Following on from my last post of WWDC, I thought it was worth discussing some of the latest privacy and security focused updated expected to hit the Apple platforms this year.
It’s worth nothing that these kind of changes are nothing new – with every company looking to innovate to retain users, but maintain some value for developers and ad publishers. Apple however – does sit in a different boat here, with no large products focused on selling user data – they would prefer to avoid the kind of backlashes that have plagued both Google and Facebook recently, both focusing their products more on ad publisher revenue than user privacy.
In this article, I’m going to run you through the 3 standout privacy features from this years WWDC, how they may impact your campaigns – and what you may need to do now to minimise the impact.
Mail Privacy Protection
This is a feature that has been a long time in the making and personally I’ve always wondered why the default mail client in iOS has allowed images by default, whilst Apple’s other products such as Safari have stayed ahead of its peers with regards to other privacy features, such as 3rd party cookie blocking.
If you didn’t already know, most (if not all) email services, from your marketing automation platform, to platforms such as mailchimp, and even some email clients themselves, add hidden tracking pixels to emails. When these invisible pixels are loaded, it lets the original sender know that you’ve opened their email – allowing tracking of the elusive “open rate”, an important engagement metric for email newsletters and communications.
Blocking these invisible pixels is nothing new and most email clients default to hiding images, asking the user to opt in to view them manually. The big impact here is just how popular Apple’s platform is, which according to Litmus’s latest stats show Apple Mail is responsible for 93.5% of all email opens on mobile, and 58.4% on desktop. Now – it could be argued that as these email clients has historically not blocked email tracking that these numbers could be inflated, but its still clear that Apple has a significant lead here.
Not only is Apple now blocking these pixels, but also hiding your IP address (most likely through their Private Relay feature – more on this in a moment), making location and tracking behaviour across multiple devices more difficult.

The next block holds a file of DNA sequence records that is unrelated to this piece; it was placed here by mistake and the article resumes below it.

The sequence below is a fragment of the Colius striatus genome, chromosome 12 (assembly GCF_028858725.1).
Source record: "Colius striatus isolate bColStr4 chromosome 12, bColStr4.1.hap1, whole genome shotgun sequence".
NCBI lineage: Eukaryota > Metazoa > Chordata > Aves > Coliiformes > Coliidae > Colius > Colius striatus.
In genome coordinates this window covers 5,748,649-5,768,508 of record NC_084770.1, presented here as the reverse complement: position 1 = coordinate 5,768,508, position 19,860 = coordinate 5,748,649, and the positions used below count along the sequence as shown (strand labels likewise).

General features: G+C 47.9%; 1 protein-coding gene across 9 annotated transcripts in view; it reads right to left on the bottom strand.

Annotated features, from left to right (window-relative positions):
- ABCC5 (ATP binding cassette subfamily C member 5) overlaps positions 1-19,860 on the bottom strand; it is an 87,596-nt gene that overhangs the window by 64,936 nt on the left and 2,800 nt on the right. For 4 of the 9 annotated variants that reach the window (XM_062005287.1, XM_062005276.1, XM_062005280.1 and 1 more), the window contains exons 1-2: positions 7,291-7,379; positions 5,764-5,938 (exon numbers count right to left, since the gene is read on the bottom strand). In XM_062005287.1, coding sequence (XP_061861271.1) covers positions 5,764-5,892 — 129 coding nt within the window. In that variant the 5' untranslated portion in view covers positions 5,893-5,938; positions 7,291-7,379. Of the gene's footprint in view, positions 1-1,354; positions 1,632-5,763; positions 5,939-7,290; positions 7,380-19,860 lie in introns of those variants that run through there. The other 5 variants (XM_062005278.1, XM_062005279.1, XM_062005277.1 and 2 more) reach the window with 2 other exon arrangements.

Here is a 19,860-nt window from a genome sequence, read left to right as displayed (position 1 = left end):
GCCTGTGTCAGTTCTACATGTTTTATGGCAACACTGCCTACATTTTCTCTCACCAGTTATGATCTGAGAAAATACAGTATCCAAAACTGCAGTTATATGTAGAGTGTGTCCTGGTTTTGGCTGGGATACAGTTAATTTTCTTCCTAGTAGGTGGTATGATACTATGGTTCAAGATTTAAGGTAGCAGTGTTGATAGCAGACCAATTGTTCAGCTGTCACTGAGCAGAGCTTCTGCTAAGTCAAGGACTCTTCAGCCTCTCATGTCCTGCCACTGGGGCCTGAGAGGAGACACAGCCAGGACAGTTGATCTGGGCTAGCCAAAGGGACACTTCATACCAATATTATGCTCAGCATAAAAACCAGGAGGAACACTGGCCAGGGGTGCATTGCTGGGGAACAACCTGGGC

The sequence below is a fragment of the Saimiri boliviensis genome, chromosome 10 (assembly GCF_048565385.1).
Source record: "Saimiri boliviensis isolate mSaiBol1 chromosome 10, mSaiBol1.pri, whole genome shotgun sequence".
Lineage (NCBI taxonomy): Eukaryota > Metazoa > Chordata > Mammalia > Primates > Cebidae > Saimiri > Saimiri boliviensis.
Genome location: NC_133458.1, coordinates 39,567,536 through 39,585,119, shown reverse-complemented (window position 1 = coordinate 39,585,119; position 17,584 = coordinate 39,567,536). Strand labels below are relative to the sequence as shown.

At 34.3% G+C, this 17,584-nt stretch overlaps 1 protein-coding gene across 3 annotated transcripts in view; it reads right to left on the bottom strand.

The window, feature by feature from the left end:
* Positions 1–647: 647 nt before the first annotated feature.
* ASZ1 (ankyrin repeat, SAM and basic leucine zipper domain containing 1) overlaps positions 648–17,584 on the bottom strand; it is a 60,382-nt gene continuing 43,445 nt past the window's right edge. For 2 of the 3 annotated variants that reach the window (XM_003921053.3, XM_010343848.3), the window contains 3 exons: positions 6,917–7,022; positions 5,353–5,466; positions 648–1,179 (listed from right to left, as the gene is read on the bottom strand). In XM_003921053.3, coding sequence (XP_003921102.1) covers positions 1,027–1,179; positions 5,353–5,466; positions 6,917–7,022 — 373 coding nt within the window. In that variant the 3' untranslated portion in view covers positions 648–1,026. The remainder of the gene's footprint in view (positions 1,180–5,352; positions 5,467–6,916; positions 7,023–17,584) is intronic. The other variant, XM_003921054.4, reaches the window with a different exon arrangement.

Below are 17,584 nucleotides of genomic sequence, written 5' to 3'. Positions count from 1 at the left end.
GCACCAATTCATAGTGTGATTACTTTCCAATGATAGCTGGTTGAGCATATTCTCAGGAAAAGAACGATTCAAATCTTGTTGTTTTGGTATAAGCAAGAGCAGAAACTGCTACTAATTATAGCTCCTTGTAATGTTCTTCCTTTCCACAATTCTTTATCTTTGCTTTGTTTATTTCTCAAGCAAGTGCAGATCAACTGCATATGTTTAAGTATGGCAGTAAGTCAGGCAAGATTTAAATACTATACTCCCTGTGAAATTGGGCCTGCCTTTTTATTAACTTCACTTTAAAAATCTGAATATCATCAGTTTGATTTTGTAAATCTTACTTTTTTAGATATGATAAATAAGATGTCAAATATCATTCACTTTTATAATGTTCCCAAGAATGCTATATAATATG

What does this mean for you?
The biggest impact is going to be your open rate – and based on Apple’s iOS adoption, expect this to plunge fairly quickly come its release as users opt into this new feature.
The good news here however is that this isn’t the only metric you can use to measure the success of your email communication. Email clicks (should) still be trackable – so you’ll know if your content is engaging – and you’ll still know your overall subscriber count (and if this is growing or not) – which should be the ultimate metric for most newsletter based comms, these are opt-in based methods after all.
If your newsletter is ad-supported, its likely these will actually jump up in value assuming you have a currently engaged subscriber base and clear information on your target audience – as context based advertising rises over the next few months.
If your email comms are based from your MA platform, such as Eloqua, Marketo or Pardot, expect the ability to identify traffic from emails to drop off, although with the correct tracking link setup this should be minimised.
Hide My Email
This follows on to the second announcement I want to talk about here, Apple’s new iCloud+ feature “hide my email”, a new way of creating disposable email addresses to sign up to anything. Disposable email addresses have been nothing new (think – sharklasers), but placing them in the purview of many users that previously wouldn’t have thought of using one – and making them so much more convenient will likely increase their usage significantly.